Project management has been an integral part of business practices for decades. One method many project managed organisations have adopted is based on the Project Management Institute’s Project Management Body of Knowledge (PMBOK).
The frameworks, practices, and concepts presented in the PMBOK are proven to be effective and are constantly changing with the times. It offers updated practices that take into account the latest technological trends and approaches, such as Agile, in order to be more applicable to operations being done today.
Though PMBOK is a popular approach, it still has drawbacks that project practitioners should be aware of. Here are some common limitations and how to overcome them.
Problem: Generic framework
The most common drawback that many people notice when using the PMBOK method is the fact that the processes and frameworks being offered are generic. This does not mean that they are not effective. However, because they are designed to be applicable to multiple organisations, they tend to come off as too general and not specific enough for certain businesses or industries. This may cause some unforeseen problems during project planning or implementation.
Secondly, the PMBOK method assumes that those using the framework are doing so for a large-scale project. While it is best to use the method for such tasks, small projects are still as important. The principles and frameworks of PMBOK are geared towards simplifying the process of big projects, making it more resource-consuming for smaller-scale tasks.
Solution: Adapt the framework
The first thing PMOs can do to properly utilise the PMBOK method is to follow the important steps in the framework, and adapt it to better fit your project, resources, and mode of operation. In his book Making Things Happen, author Scott Berkun highlights that constraints allow you to change your method and deviate from the norm. This will help create a more tailored process for fit your team.
For example, instead of following the set schedule aspects that the framework prescribes, create new markers for employees to follow that are better suited to the task at hand. This will be able to show true progress in terms of how the project is going.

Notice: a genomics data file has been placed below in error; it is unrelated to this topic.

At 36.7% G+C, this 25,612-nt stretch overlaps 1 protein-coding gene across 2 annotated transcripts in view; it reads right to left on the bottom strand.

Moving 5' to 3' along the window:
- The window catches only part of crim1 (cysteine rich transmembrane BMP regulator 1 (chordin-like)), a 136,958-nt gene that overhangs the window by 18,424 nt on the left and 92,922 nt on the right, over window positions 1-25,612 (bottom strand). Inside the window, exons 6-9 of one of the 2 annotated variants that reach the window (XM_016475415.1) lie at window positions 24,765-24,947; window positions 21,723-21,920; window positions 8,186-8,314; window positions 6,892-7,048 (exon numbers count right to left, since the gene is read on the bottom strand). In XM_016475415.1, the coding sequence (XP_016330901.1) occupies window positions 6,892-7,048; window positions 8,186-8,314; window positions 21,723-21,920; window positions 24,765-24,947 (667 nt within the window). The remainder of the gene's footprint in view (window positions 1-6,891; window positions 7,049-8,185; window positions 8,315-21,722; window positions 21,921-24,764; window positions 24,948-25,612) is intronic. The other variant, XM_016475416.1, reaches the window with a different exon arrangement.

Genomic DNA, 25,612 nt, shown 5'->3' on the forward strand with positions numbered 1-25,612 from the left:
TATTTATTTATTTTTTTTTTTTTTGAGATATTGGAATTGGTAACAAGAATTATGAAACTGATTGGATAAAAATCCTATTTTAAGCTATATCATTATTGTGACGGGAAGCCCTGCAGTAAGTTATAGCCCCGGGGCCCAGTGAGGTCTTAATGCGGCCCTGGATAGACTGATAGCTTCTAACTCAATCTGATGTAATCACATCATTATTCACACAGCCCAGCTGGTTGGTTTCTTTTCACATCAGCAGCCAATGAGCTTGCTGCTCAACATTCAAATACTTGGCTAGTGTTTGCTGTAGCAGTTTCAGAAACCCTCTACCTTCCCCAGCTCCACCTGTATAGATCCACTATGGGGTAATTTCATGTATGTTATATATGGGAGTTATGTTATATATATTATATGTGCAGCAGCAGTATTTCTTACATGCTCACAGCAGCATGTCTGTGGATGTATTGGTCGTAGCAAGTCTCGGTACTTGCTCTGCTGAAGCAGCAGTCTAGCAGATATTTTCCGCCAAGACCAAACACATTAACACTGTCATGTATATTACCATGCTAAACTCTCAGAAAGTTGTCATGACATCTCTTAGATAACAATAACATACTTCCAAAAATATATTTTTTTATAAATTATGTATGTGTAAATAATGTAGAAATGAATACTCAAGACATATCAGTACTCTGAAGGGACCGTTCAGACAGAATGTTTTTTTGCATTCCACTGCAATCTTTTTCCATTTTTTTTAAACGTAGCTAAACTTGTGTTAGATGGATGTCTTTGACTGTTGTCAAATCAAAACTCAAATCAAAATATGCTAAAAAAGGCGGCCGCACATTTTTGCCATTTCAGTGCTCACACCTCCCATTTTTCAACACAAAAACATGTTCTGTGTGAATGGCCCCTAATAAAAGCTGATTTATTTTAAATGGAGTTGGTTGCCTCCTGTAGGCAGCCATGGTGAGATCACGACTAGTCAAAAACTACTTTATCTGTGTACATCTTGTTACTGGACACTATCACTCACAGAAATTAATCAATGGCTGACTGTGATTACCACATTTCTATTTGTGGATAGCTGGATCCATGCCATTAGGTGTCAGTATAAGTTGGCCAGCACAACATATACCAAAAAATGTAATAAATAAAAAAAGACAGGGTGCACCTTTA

Problem: PMBOK does not reward creativity
Because PMBOK is generic by design it focuses on efficiency and effectiveness but also assumes that most users will stick to the prescribed process given. This means that if employees were to deviate from the plan, it may cause problems for everyone around them as the framework is best used when it is followed perfectly.
Solution: Build creativity in
Creativity is another important aspect that can help you overcome any limitations that the PMBOK method presents. According to Sarah Stein Greenberg, executive director of Stanford University’s The Hasso Plattner Institute of Design and curator of Creative Acts for Curious People, becoming more innovative is essential for organisations to be able to keep up with the ever-changing landscape and ongoing developments.
While the PMBOK does not reward creativity because of its dominantly rigid structure, you can always find ways to innovate the process to make it more seamless for you and your team.
Problem: PMBOK values efficiency over communication
Communication is important when running an organisation, but it is even more so when implementing a project.
The PMBOK method relies on efficiency and productivity, which may leave less room for communication.
Solution: Actively include communication steps
It is important to actively incorporate the communication aspect when utilising the framework. This can make the flow of work easier and create more opportunities to adapt the method to your operation.
The PMBOK method has proven itself to be effective time and time again. Despite its limitations, it is still one of the best frameworks out there. Use these tips to overcome the challenges you may face when implementing PMBOK on your next project.